Volvo V60 2.0 T6  Recharge PHEV Plus Dark 5dr AWD Auto
You're not supposed to drive the V60 like your hair's on fire. Not that the non-PHEVs will complain if you do – they’re actually very well composed when you press on. The V60 contains its body roll well, there's little understeer and the steering does let you place it with fluent accuracy on the road. It doesn't feel unwilling or lardy, although in the T6 and T8 (despite a decent turn of pace) you can feel the extra weight of the battery under braking.
It just doesn't encourage keen driving. There's little of the engagement and interaction you'd get from a BMW 3 Series or even a Mercedes C-Class. The steering has little feel despite its accuracy. In hard cornering, throttle adjustments bring very little change in the car's attitude. That's the sort of predictable stability that all Volvos wear like an iron shield of invincibility. But there are moments when an amusing road opens up ahead and you regret that nothing about the V60 would dream of egging you on.
The B3 petrol gets 161bhp, which means slow progress with 1.7 tonnes to shift – 0-62mph takes a whole 8.2 seconds. The B4 ups things to 194bhp, while the AWD B5 gets a much more respectable 247bhp for 0-62mph in 6.9 seconds. Having said that, it's the least efficient on paper at 38.2mpg: both the B3 and B4 manage around 45mpg.
As discussed there are two plug-in hybrids, and both are rapid. The 335bhp T6 chalks off 0-62mph in 5.2 seconds, while the larier 399bhp T8 drops that even further to 4.3s. Both weigh over two tonnes, mind, just FYI.
The eight-speed auto gearbox is smooth enough for very relaxed driving, but it is a bit slow-witted off the line and sometimes fails to shift when you’d expect. If you fancy taking control yourself there’s a plus-minus gate on the lever.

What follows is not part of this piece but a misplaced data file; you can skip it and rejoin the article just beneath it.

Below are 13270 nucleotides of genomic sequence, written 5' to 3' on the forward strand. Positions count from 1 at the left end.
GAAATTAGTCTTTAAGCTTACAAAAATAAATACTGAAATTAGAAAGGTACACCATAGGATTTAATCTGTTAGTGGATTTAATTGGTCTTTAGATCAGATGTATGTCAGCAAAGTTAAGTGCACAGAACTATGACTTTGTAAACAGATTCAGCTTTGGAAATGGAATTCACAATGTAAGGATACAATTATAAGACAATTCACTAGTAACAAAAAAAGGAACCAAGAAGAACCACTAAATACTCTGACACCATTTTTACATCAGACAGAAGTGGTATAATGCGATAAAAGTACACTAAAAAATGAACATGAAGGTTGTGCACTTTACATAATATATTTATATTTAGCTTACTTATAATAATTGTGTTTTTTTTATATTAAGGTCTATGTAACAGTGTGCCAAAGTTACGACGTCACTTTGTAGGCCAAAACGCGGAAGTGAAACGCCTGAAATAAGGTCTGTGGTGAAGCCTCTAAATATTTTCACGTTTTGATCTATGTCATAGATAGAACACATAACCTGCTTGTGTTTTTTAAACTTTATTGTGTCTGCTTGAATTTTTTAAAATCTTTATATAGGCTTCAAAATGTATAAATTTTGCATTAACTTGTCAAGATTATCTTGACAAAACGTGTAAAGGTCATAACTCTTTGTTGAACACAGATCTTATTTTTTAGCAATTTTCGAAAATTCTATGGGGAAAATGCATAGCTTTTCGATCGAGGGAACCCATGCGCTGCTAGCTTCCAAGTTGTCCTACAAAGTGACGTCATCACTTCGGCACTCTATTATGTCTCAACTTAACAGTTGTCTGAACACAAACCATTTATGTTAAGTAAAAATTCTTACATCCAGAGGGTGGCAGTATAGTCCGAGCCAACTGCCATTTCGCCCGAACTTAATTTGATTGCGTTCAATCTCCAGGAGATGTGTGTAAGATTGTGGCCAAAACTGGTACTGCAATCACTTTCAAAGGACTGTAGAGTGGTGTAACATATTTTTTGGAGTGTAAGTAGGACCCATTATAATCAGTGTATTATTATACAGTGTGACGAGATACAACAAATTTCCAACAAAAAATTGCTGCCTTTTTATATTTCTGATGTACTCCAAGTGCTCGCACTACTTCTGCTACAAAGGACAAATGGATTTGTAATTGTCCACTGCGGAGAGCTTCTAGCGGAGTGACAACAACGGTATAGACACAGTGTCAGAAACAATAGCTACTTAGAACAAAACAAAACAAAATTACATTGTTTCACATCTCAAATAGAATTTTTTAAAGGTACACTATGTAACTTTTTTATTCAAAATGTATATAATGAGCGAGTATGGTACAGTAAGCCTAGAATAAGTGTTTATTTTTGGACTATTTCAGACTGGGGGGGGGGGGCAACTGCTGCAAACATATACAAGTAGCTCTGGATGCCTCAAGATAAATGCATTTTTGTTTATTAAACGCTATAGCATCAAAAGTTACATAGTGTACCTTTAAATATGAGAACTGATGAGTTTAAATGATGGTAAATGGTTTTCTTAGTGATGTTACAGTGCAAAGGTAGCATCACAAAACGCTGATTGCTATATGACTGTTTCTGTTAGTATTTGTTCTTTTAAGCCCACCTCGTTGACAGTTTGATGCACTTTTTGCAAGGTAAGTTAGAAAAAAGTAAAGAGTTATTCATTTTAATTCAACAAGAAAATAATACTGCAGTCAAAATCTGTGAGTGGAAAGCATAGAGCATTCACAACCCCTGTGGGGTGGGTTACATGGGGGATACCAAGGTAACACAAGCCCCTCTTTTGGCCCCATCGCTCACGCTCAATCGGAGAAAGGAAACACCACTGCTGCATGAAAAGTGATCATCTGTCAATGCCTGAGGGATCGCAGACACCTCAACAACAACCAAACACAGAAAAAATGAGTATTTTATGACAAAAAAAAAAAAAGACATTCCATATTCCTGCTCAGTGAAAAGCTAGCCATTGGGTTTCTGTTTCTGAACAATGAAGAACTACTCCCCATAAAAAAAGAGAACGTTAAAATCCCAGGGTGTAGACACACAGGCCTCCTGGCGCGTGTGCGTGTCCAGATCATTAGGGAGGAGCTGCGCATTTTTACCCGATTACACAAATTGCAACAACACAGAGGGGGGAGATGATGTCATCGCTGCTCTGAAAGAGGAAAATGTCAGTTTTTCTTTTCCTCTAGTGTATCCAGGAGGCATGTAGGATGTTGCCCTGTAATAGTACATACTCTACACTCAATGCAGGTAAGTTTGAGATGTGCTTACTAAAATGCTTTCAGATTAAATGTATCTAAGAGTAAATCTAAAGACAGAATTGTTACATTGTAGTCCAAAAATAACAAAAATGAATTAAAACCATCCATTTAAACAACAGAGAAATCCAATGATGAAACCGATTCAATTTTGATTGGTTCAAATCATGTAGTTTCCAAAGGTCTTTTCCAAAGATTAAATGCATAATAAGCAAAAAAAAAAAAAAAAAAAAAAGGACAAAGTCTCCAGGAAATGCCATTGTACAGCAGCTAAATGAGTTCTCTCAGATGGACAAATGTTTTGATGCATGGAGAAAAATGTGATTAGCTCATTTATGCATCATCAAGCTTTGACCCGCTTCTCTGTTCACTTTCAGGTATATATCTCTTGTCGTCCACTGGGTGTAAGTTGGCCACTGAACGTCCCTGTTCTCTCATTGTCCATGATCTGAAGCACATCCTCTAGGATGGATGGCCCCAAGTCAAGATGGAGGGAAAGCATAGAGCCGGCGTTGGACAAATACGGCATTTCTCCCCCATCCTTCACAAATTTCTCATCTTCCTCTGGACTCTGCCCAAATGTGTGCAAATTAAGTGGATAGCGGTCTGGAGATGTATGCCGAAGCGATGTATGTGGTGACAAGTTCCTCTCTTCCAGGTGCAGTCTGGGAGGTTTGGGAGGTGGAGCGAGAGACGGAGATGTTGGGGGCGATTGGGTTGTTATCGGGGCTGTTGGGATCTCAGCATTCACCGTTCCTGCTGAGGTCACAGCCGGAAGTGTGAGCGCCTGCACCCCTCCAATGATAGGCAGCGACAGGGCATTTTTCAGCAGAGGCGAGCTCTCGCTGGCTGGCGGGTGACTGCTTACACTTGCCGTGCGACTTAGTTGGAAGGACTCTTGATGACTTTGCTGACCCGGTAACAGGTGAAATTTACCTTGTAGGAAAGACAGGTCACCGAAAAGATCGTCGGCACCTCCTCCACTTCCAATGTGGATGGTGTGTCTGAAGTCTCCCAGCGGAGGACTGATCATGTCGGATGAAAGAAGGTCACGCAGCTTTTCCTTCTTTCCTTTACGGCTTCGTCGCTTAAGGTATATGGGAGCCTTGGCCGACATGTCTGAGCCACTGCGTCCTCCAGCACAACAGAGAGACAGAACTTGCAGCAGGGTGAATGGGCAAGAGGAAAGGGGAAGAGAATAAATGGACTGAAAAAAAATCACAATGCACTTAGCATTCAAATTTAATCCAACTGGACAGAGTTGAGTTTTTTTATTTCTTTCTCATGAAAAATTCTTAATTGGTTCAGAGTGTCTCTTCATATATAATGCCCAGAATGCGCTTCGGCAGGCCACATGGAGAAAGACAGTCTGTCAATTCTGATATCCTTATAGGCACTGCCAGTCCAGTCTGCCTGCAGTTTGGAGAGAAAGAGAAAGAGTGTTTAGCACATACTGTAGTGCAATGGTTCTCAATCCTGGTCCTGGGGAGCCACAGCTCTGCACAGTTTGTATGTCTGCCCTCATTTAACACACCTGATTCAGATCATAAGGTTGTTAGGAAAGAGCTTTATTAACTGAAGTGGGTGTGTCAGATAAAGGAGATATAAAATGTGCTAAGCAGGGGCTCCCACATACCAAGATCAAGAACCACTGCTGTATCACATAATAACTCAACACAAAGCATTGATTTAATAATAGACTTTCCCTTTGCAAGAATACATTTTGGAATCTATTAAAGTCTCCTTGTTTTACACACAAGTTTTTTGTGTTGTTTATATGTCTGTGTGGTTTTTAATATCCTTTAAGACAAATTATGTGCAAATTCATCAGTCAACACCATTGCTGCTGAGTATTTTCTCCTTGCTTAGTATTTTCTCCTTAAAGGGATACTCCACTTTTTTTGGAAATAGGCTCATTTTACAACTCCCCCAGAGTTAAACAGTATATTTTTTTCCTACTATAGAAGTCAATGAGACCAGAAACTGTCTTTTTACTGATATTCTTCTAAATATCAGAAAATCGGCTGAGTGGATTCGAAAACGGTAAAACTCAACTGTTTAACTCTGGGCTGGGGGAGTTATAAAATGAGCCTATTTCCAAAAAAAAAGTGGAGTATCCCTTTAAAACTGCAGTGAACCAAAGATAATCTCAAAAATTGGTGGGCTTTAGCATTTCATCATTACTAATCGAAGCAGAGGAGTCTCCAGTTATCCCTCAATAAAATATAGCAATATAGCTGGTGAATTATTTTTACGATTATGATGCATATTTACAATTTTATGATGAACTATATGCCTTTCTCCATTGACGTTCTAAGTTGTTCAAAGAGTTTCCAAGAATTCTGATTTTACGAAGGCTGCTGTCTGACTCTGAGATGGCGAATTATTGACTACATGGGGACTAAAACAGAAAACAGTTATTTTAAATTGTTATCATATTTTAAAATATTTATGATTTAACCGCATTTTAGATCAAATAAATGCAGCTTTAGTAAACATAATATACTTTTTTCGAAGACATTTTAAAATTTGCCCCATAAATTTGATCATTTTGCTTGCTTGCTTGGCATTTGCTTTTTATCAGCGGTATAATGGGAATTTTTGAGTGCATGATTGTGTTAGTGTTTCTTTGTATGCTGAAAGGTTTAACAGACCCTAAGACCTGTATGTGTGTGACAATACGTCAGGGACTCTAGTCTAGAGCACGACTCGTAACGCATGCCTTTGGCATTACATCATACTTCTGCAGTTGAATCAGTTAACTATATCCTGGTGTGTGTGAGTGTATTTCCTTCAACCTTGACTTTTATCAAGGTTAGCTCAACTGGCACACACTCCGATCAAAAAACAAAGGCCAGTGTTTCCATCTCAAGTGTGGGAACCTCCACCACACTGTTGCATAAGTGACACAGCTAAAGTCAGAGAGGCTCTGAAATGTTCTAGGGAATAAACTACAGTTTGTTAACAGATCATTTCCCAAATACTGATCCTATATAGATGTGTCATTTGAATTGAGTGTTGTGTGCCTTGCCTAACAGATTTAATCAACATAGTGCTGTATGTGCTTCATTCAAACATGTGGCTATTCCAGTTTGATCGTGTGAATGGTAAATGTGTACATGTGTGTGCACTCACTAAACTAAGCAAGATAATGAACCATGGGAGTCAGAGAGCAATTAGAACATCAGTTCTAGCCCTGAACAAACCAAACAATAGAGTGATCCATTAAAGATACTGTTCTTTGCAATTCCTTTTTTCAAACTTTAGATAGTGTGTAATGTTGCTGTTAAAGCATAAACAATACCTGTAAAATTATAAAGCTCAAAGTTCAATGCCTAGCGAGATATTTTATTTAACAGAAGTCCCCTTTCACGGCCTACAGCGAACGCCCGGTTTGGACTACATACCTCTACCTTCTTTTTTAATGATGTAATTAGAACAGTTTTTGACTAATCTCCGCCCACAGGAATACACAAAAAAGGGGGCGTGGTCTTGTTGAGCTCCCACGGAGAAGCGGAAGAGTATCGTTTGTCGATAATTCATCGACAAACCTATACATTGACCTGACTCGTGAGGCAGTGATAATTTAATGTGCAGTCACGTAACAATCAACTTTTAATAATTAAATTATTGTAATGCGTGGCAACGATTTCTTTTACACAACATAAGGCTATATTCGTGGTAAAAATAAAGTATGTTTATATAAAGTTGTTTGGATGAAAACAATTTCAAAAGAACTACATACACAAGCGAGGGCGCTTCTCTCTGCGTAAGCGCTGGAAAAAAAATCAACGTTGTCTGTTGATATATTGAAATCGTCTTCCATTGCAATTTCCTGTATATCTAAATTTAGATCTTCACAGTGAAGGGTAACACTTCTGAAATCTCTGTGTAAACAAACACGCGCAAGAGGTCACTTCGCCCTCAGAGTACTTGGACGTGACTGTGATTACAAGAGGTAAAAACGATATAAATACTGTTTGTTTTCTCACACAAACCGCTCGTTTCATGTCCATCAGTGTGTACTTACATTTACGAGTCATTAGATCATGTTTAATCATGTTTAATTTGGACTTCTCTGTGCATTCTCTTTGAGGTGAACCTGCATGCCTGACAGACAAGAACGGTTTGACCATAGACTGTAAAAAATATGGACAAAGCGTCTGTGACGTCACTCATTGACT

Many of the systems in big Volvos are getting better with each new model. We chatted to an engineer about the way the V60 has a less shuddery secondary ride than the S90, V90 and XC90. He said the reason is improved engine mounts (when any car goes over a bump the engine will shake and it's a bit of an art to control it).
In other respects the V60's ride in the adaptive dampers' Comfort setting is decently supple and quiet, if perhaps not quite a match for a C-Class's unflustered consistency. Volvo’s four-cylinder engines can be a little clattery too.
On the motorway, you can (if you opt for it) be assisted by radar cruise and the steer-helping (but definitely hands-on) 'Pilot Assist' feature. It holds lanes much more smoothly and tenaciously than when it was launched on the XC90. Even if you go fully DIY, the steering's centring is calibrated to hold a lane well.
Volvo's City Safety system, standard across the range, doesn't just detect vehicles, people and cyclists. Its sensors are now calibrated to react to large animals (since few of our cities have roaming moose, you need to know that despite the name, it also works beyond town limits). And, in a first, it'll also do the very quick calculations needed to recognise the rapid closing speeds of a head-on collision and apply useful braking to soften, although not avoid, a ghastly crash.
Thank you for subscribing to our newsletter. Look out for your regular round-up of news, reviews and offers in your inbox.
Get all the latest news, reviews and exclusives, direct to your inbox.